I’d like to address something that deals with the big story of the week: the investigation into County Commissioner Terry Ross.
Even before Tuesday’s seizure of a “playhouse,” as it is referred to in the investigator’s affidavit, rumors had been circulating around the county as to what has been going on.
We’re not in the business of printing rumors. We don’t post something saying “unconfirmed” or information based solely from a third party. That’s why we spent most of Tuesday afternoon trying to track down the affidavit of Texas Ranger James Hicks. The document revealed many of the important details in the case.
We fully understand that there is more than one side to a story. That’s why we made repeated efforts over the past three days to contact Ross and his attorney, Barry Green.
We are aware that a statement regarding the case has been posted on a website, however we believe in confirming information with our sources before we print them. Green has not sent us a copy of that statement. He has not sent us an email saying a statement has been posted. He has not confirmed that he is the author of that statement.
Ross did not respond to the first call made Tuesday but did answer his phone Thursday. He refused to comment and said he would ask Green to call us. Messages were also left at Green’s office, but as of press time, he has not paid us the courtesy of a call to confirm the statement or answer follow-up questions that the statement clearly begs.
We believe communication is a two-way street. It’s why you’ll find letters to the editor and even online story comments on this page.
Our goal is to bring all the confirmed facts surrounding this case to light. Since it involves an elected county official, we believe it is our duty as a professional journalism institution.
We would encourage the same type of professionalism from all those involved.
We will eventually have a primary election this year.
When it will be is still anybody’s guess.
Monday was the deadline to get a map approved that would have preserved a possible April 3 primary date.
Now that is out the window.
There is still a slim chance that a primary might happen April 17, but that is only if maps can be put in place by Feb. 20, which is a little more than a week away.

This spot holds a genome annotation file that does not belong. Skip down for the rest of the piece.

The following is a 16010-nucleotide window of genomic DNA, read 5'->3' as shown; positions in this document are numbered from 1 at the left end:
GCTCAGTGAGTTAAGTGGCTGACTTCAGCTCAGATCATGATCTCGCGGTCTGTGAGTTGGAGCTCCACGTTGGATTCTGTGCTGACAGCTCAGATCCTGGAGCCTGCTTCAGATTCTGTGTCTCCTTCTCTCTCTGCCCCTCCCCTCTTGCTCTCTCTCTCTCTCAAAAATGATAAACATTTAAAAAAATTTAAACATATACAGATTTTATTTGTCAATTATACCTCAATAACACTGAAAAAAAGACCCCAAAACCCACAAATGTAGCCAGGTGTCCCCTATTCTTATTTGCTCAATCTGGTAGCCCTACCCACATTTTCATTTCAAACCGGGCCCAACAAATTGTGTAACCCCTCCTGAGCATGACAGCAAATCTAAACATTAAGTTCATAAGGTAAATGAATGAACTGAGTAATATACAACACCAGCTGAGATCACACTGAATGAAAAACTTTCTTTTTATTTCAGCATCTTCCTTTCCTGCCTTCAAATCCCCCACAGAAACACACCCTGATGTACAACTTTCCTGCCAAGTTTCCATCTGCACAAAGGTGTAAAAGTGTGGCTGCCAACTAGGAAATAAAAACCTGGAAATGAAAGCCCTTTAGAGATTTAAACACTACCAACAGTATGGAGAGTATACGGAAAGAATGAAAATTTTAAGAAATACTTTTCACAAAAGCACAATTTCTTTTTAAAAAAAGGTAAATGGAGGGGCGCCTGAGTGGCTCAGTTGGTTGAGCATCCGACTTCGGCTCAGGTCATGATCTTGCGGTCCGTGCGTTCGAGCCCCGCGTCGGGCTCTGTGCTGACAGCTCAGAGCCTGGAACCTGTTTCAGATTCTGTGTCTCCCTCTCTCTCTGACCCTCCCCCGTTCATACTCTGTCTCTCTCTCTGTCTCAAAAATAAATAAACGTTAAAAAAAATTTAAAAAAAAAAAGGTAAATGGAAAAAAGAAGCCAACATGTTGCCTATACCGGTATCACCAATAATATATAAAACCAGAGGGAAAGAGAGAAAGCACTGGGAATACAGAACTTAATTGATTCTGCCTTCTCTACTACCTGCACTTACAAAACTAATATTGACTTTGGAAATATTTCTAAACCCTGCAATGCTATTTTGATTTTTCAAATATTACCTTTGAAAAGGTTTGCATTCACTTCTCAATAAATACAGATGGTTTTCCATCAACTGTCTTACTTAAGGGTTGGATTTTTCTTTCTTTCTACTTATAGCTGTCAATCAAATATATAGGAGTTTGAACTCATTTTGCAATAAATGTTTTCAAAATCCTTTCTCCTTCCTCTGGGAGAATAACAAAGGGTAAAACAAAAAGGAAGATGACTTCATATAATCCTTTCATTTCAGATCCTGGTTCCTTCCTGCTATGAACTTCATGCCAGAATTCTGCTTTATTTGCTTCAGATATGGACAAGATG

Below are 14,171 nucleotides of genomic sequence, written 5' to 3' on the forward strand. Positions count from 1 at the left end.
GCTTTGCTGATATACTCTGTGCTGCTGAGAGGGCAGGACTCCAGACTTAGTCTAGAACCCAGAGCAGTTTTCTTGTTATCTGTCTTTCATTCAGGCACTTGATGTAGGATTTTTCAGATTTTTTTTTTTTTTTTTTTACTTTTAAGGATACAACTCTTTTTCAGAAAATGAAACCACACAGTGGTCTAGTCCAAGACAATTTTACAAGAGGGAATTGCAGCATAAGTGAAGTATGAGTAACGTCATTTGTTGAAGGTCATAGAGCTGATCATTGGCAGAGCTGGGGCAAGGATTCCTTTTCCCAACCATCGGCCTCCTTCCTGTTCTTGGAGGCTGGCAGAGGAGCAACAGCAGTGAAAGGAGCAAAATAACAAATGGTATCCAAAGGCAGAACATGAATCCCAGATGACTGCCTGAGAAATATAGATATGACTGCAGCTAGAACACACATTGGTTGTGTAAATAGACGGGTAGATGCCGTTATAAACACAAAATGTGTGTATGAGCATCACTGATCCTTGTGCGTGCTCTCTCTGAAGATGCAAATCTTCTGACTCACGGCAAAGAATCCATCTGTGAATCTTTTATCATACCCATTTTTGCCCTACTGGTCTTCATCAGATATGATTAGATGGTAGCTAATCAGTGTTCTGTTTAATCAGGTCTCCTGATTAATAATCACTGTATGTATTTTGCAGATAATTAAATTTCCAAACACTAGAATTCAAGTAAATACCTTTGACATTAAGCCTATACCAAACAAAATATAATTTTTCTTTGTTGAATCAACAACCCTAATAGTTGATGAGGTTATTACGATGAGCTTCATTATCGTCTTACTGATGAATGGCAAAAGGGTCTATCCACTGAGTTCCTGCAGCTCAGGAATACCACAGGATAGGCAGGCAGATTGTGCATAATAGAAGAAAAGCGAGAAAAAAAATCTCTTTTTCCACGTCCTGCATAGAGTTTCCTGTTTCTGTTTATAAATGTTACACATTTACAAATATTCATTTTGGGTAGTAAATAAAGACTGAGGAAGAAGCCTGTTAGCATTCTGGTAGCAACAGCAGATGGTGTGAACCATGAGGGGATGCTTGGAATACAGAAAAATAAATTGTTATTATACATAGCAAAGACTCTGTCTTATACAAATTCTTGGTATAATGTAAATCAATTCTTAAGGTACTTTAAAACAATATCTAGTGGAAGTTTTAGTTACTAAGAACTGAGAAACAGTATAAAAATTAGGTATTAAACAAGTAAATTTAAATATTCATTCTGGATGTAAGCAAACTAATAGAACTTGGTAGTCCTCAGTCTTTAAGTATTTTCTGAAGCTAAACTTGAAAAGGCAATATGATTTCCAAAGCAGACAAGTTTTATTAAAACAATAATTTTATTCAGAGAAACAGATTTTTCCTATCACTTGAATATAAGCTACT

Things get really sticky after that. Early voting for the May 12 city and school elections would start April 30. In counties like Wise, where electronic voting machines are used, you can’t have two elections going on at the same time.
So then you are looking at late May or early June as the next available time frame for a primary election date. But the problem there is both the state Republican and Democratic conventions are also set for early June.
There has been talk of a split primary to allow one vote in the presidential race and another for the other races. But that will also double the costs to counties who are already working under tight budgets, so the question becomes, “Who’s going to pay for it?”
In the meantime, Wise County Elections Administrator Lannie Noble and his staff must continue to watch, wait and field phone calls from people wondering why they haven’t received their voter registration card yet. Those cards can’t be created until the new maps are finished.
WALK FOR HEART HEALTH
We published our Heart Health special section in a heart health-themed issue of the Messenger recently, but we forgot to mention Walk Across Texas, a program sponsored by the Texas AgriLife Extension Service.
The program encourages making walking a part of your daily routine. Teams are even being formed to see who can walk the farthest “across Texas” by keeping up with the number of miles walked.
Information about the program was featured in the Wednesday, Feb. 8, issue of All Around Wise. If you missed it, you can find the column on our website at www.WCMessenger.com/wisenotes.
It’s another good way to keep those hearts strong.